Are you struggling with alcohol? Are you questioning whether or not you’re an alcoholic? Are you wondering if you should quit drinking? Do you have to quit drinking? If you’ve answered yes to any of these, it’s recommended you quit drinking, and if possible, seek professional treatment. Alcohol kills over 240 people every day. That being said, it’s scary as hell to quit something you’re addicted to, and it can be ridiculously hard, especially with alcohol.
Quitting isn’t even the hardest part. It isn’t even what happens to you when you quit. The hardest part of the journey to sobriety is attempting sobriety in the first place. Still, people can and do recover from alcoholism, perhaps more often than you may think.
OK so you need to quit, you know it’s going to be tough, but you know it’s possible. Professional treatment is strongly recommended. What follows is a list of reasons and ways to stay on the path to recovery. There is no particular order of any kind. We have simply combined our knowledge of alcohol treatment to give you a guide on how to stay sober.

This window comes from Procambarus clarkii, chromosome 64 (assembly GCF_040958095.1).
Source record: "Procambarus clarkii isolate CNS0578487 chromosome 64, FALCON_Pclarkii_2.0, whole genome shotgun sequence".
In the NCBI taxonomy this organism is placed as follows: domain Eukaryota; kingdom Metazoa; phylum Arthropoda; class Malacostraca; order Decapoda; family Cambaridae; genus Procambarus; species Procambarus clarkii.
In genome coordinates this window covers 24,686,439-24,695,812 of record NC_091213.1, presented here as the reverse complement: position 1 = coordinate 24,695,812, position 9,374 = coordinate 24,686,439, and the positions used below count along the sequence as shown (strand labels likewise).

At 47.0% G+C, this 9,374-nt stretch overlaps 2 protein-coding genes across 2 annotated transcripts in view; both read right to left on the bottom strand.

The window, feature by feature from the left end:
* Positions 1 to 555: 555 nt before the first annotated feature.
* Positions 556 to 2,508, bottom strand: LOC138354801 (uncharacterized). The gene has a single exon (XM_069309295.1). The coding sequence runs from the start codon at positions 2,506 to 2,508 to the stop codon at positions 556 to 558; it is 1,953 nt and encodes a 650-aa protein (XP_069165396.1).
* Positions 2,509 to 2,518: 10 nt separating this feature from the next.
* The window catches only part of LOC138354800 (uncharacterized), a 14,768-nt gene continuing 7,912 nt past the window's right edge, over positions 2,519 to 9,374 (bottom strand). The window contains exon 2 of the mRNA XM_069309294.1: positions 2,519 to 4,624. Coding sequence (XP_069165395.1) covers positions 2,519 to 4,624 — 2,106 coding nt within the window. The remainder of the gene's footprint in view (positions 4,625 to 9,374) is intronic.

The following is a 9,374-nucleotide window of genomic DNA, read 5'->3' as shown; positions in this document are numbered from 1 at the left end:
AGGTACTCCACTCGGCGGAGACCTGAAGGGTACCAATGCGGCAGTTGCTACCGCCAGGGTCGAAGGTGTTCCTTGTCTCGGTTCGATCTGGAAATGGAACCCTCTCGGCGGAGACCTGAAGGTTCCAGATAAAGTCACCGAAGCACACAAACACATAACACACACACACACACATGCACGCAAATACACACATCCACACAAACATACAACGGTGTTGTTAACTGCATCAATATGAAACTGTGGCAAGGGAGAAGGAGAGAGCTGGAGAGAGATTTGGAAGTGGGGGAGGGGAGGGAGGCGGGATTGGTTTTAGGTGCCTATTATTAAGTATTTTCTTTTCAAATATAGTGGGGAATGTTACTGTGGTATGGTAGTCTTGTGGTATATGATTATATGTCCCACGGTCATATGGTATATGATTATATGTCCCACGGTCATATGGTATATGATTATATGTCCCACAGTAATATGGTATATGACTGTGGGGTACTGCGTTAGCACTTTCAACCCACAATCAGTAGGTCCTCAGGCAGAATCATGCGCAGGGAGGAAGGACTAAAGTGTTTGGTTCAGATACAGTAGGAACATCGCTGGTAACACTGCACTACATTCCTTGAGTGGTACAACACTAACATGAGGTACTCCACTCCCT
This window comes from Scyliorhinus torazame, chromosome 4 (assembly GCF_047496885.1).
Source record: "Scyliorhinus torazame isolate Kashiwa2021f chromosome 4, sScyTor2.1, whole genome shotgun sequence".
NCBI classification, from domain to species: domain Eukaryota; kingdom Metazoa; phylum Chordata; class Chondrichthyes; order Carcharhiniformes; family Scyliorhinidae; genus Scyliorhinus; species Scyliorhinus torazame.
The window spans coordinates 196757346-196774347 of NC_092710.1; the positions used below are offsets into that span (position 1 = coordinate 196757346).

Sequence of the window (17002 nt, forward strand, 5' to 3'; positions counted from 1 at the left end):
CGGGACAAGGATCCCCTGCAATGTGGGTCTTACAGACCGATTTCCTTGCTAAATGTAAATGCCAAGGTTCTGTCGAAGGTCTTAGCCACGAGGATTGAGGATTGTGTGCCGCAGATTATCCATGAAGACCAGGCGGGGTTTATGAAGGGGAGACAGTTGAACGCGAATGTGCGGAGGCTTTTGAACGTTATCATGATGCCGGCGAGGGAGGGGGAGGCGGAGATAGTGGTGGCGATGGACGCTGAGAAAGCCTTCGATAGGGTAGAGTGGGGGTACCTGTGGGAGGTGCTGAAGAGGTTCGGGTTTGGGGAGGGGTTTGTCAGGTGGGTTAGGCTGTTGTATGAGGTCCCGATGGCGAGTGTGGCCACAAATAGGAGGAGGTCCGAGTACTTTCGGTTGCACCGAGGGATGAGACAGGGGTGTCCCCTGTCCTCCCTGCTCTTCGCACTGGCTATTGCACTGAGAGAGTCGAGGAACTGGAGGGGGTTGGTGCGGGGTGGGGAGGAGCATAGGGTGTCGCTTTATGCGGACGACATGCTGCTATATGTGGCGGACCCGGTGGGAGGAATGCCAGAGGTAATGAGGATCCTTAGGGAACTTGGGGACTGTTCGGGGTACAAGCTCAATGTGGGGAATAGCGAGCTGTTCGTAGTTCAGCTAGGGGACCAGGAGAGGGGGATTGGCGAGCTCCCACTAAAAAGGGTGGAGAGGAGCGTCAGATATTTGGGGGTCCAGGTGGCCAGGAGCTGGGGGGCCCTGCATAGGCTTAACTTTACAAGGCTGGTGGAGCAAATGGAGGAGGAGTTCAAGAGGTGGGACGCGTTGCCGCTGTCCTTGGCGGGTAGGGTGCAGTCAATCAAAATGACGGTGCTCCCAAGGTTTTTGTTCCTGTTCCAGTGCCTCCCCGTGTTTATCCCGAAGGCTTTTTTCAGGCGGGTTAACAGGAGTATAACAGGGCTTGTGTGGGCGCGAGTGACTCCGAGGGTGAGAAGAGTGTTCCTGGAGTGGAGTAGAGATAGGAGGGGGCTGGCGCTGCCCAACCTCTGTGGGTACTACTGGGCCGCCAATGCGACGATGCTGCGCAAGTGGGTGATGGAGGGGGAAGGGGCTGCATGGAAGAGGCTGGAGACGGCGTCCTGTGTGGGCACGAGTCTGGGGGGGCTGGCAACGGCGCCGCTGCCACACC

ADMIT THE PROBLEM
With drinking, we tend to think in black and white terms: are you an alcoholic or a normal drinker? Meanwhile, the large gray area in between is full of problematic drinkers who either are alcoholics, or are well on their way. If you have a drinking problem, chances are you are aware of it. As the old saying goes, the first step is admitting you have a problem.
If you find yourself caught in a thought cycle – comparing your drinking to that of others, taking online assessments, or just asking yourself if you have a problem – give these three things a try:
- Ask the right question. Stop asking yourself whether or not you’re an alcoholic. If you’re asking yourself this, you probably are one. Sorry to be so harsh. Instead, ask yourself if drinking is preventing you from having the life you want. If yes, step one is over. You’ve admitted the problem.
- Stop the comparisons. They do you no good. That’s not your life. You are an individual with a complicated, unique life. So what if you drink less than Billy down the street… If you have a problem, you have a problem. Comparing your drinking to that of others will only lead to self-justification.
- Think of your future self. Picture yourself five years from now with the same drinking habits. Are you okay with what you see? If not, you likely have a problem with alcohol. Now admit it, so you can begin treating it.
REALIZE WHY YOU SHOULD QUIT DRINKING